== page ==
Veneto-Byzantine summer palazzos and cathedrals apart, I was taken in by the iridiscent blue sculpture at Campo Santo Stefano. It was a veritable starburst in glass. I gaped more – by which time Adi was fairly tired of sulking and being ignored while I kept staring at glass. To not have your sulk acknowledged is worse than your partner shopping on the sly. My husband shall confirm both. He does the first, I do the second. At that point of time he had made the transition to Mr. Grumps. He had not been fed gelato on time.

Off we went on a gelato hunt which concluded the visit to the island on a fairly satisfied note. Not to mention the few colourful pieces of suspended, ceiling lamps that we bought before boarding the boat to Burano.

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Baked and bearded Murano locals
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Grand Canal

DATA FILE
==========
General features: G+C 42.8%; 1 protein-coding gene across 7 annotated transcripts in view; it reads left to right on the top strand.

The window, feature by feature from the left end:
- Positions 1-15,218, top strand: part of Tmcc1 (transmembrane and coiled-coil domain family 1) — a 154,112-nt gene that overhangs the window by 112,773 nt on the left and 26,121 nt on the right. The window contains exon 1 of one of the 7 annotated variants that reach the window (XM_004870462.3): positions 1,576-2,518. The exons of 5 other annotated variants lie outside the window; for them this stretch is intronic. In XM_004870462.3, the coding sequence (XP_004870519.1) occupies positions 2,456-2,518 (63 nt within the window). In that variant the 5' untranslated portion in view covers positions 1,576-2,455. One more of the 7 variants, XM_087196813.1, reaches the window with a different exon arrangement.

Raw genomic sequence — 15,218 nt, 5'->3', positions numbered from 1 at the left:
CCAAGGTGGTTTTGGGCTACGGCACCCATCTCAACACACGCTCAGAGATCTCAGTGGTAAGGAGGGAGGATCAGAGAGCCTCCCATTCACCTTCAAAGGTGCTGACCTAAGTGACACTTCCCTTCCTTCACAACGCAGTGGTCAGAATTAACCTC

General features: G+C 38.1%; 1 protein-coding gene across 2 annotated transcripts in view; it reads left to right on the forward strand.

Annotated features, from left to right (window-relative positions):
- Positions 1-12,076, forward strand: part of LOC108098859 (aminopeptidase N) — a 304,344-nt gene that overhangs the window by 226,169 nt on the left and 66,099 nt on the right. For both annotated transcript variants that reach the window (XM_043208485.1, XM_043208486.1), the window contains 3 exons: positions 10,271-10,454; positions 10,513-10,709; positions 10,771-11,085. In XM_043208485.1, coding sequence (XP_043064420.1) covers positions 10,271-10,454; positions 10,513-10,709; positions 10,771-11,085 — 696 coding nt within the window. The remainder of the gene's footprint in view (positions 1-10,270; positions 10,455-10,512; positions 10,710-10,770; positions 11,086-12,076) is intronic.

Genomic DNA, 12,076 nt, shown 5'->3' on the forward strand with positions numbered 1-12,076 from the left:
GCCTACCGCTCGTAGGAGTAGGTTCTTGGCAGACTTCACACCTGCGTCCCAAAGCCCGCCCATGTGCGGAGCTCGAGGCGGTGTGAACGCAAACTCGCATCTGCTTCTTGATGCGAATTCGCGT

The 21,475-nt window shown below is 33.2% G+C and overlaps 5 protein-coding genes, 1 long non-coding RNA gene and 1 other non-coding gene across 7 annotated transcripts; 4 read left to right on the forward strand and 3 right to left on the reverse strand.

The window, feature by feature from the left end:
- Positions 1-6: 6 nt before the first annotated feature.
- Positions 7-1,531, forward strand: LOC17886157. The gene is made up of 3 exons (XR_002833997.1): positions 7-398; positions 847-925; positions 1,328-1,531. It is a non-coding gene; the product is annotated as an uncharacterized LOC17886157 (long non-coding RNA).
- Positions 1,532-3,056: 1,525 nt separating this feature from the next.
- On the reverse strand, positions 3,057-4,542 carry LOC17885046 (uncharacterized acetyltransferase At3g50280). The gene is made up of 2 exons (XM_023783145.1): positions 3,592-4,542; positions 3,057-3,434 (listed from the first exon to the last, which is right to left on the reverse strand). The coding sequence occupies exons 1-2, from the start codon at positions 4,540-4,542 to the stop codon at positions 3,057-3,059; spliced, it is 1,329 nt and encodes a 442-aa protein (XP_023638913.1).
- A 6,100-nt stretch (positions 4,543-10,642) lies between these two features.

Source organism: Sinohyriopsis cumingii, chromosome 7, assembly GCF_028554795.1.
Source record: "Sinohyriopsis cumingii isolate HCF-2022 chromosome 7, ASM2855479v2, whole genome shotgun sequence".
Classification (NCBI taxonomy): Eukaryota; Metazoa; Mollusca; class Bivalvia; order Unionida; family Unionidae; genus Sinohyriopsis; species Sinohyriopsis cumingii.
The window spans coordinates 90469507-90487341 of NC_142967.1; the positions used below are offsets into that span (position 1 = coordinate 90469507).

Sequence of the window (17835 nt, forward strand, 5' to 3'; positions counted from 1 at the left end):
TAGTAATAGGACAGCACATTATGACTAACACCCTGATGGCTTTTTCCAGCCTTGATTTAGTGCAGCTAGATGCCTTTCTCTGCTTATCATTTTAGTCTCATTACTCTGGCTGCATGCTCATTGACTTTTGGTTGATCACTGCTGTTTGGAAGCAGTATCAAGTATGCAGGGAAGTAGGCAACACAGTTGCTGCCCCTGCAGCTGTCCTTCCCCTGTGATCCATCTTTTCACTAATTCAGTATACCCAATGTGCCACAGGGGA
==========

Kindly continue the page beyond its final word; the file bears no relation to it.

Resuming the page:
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Boutiques that line the canal
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Glass blowing – at the very heart of Murano is this art.
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Inside a glassmaker’s workshop
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The focal point of this shot being the horse. 
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Emerald hues of the Grand Canal and cathedral walls looming alongside.
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Blue glass sculpture at Campo Santo Stefano, the 19th century clock-tower.

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Post mint chocolate chip gelato, all is usually well.
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Murano’s lighthouse made of Istrian stone.

How to Get There: Look out for Vaporetto 41 and 42 from Piazza San Marco in Venice. You can also stop at the cemetery island of San Michele, that lies between Venice and Murano.

Where to Buy Glass: Go with your instinct. We stopped at a shop that was quiet but the owner refused to haggle (which was a bummer) but the relief was that we did not come out with products made in China.

Where to Eat:

La Perla Ai Bisatei. An Italian eatery where I stopped for cappuccino and a spinach puff pastry that delighted my tastebuds with its flakiness. The food is supposed to be good here and the prices reasonable.

Osteria al Duomo (www.osteriaalduomo.com) is a family-run affair and known for the freshness of the locally-sourced food it serves up.